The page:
The Agent must then sign their name on the signature line for the signee and must print their own name next to the name of the Principle on the form. They must also indicate that they are signing on behalf of the Principle as their Power of Attorney.  

For more information check out this article on the specifics of signing as a power of attorney.

Who Should Be Your Washington POA Agent?

When choosing the right Agent for your Washington POA, it is essential to pick a person (or people) that you trust implicitly

By granting Power of Attorney to someone you allow them to hold a large amount of responsibility for your financial or even bodily wellbeing. An Agent therefore must be someone you know will take the actions that serve these interests best. 

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Power of Attorney Washington Sample

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Preview of your Washington Power of Attorney

This Power of Attorney authorizes another person (your agent) to make decisions concerning your property for you (the principal). Your agent will be able to make decisions and act with respect to your property (including your money) whether or not you are able to act for yourself. The meaning of authority over subjects listed on this form is explained in the Uniform Power of Attorney Act.

This Power of Attorney does not authorize the agent to make healthcare decisions for you.

You should select someone you trust to serve as your agent. Unless you specify otherwise, generally the agent's authority will continue until you die or revoke the Power of Attorney or the agent resigns or is unable to act for you.

Your agent is entitled to reasonable compensation unless you state otherwise in the Special Instructions.

This form provides for designation of one agent. If you wish to name more than one agent, you may name a coagent in the Special Instructions. Coagents are not required to act together unless you include that requirement in the Special Instructions.

If your agent is unable or unwilling to act for you, your Power of Attorney will end unless you have named a successor agent. You may also name a second successor agent.

This Power of Attorney becomes effective immediately, unless you state otherwise in the Special Instructions.
If you have questions about the power of attorney or the authority you are granting to your agent, you should seek legal advice before signing this form.
I, _________, of _________, telephone number _________, and email address _________, name the following person _________ of _________, telephone number _________, and email address _________, as my Agent ("attorney-in-fact") to exercise act for me with respect to the following subjects.
This power of attorney will not be affected by my disability, incompetency, or incapacity.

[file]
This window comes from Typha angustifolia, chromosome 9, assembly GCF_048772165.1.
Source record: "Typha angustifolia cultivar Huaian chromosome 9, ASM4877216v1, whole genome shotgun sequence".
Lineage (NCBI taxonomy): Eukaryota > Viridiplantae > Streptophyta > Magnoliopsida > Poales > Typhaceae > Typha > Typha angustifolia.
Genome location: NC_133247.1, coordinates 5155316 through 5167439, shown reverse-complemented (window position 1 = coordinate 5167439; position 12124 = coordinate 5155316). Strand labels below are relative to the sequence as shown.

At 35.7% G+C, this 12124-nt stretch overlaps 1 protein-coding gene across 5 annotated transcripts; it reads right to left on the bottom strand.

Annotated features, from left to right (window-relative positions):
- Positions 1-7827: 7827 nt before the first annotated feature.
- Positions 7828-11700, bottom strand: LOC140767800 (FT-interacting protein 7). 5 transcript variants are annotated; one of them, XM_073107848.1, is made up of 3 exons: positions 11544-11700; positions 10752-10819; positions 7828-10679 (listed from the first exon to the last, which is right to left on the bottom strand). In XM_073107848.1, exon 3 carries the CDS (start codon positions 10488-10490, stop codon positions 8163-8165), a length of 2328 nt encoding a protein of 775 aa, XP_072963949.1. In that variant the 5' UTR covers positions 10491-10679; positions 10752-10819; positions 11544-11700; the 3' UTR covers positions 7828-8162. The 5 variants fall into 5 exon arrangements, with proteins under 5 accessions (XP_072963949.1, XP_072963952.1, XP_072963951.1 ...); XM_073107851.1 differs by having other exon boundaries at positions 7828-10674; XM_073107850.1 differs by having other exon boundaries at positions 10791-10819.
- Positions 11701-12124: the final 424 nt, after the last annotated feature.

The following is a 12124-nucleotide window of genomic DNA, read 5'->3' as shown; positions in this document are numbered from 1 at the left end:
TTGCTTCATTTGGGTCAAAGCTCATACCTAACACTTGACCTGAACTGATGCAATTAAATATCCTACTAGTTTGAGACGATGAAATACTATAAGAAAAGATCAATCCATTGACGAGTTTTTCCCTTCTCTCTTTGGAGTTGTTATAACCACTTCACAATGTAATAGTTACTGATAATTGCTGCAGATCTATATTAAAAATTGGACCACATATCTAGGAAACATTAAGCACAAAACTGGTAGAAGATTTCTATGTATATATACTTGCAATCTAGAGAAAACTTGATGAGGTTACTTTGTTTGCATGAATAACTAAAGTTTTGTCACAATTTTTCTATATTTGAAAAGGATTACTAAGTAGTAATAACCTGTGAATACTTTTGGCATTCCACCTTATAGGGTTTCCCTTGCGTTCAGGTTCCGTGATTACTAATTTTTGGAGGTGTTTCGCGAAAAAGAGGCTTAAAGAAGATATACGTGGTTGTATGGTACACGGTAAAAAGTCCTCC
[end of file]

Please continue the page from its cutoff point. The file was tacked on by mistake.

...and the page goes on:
I grant my Agent and any successor agent general authority to act for me with respect to the following subjects as defined in the Uniform Power of Attorney Act (sections RCW 11.125.260 to 11.125.380):

(INITIAL each subject you want to include in the Agent's general authority. Document MUST be initialed.)

________ Real Property Transactions
________ Tangible Personal Property
________ Stocks and Bonds
________ Commodity and Options
________ Bank and Other Financial Institutions
________ Operation of Entity or Business
________ Insurance and Annuities
________ Estates, Trusts, and Other Beneficial Interests
________ Claims and Litigation
________ Personal and Family Maintenance
________ Benefits from Governmental Programs or Civil or Military Service
________ Retirement Plans
________ Taxes
An agent that is not my ancestor, spouse or descendant MAY NOT use my property to benefit the agent or a person to whom the agent owes an obligation of support unless I have included that authority in the Special Instructions.
My Agent is entitled to reasonable compensation for any services rendered as my Agent. My Agent shall be entitled to reimbursement of all reasonable expenses incurred in acting under this Power of Attorney.
This Power of Attorney takes effect immediately, and will not be affected by my disability or lack of mental competence, except as may be provided otherwise by an applicable state statute. This is a Durable Power of Attorney. This Power of Attorney will continue to be effective until my death. This Power of Attorney may be revoked or terminated by me at any time by providing written notice to my Agent.
This Power of Attorney is effective immediately, unless I have stated otherwise in the Special Instructions.

Any person, including my agent, may rely upon the validity of this power of attorney or a copy of it unless that person knows it has terminated or is invalid.
This Power of Attorney shall be governed by the laws of the state of Washington. Moreover, I intend to have this Power of Attorney universally recognized and be admissible to recordation. In case that I become a resident of another jurisdiction, or obtain any form of property interest in another jurisdiction, it remains my intention that the laws of Washington shall continue to govern over this Power of Attorney to the extent that might be legally possible.

Dated ____________________, ______, at _________, _________.



On this _____ day of ____________________, ______, before me, the undersigned, personally appeared _________, personally known to me or proved to me on the basis of satisfactory evidence to be the individual whose name is subscribed to the within instrument and acknowledged to me that he/she executed the same in his/her capacity, and that by his/her signature on the instrument, the individual, or the person upon behalf of which the individual acted, executed the instrument.

Notary Public
Notary Address:
Notice to Person Executing Power of Attorney
A Power of Attorney is an important legal document. By signing the Power of Attorney, you are authorizing another person to act for you, the principal. Before you sign this Power of Attorney, you should know these important facts: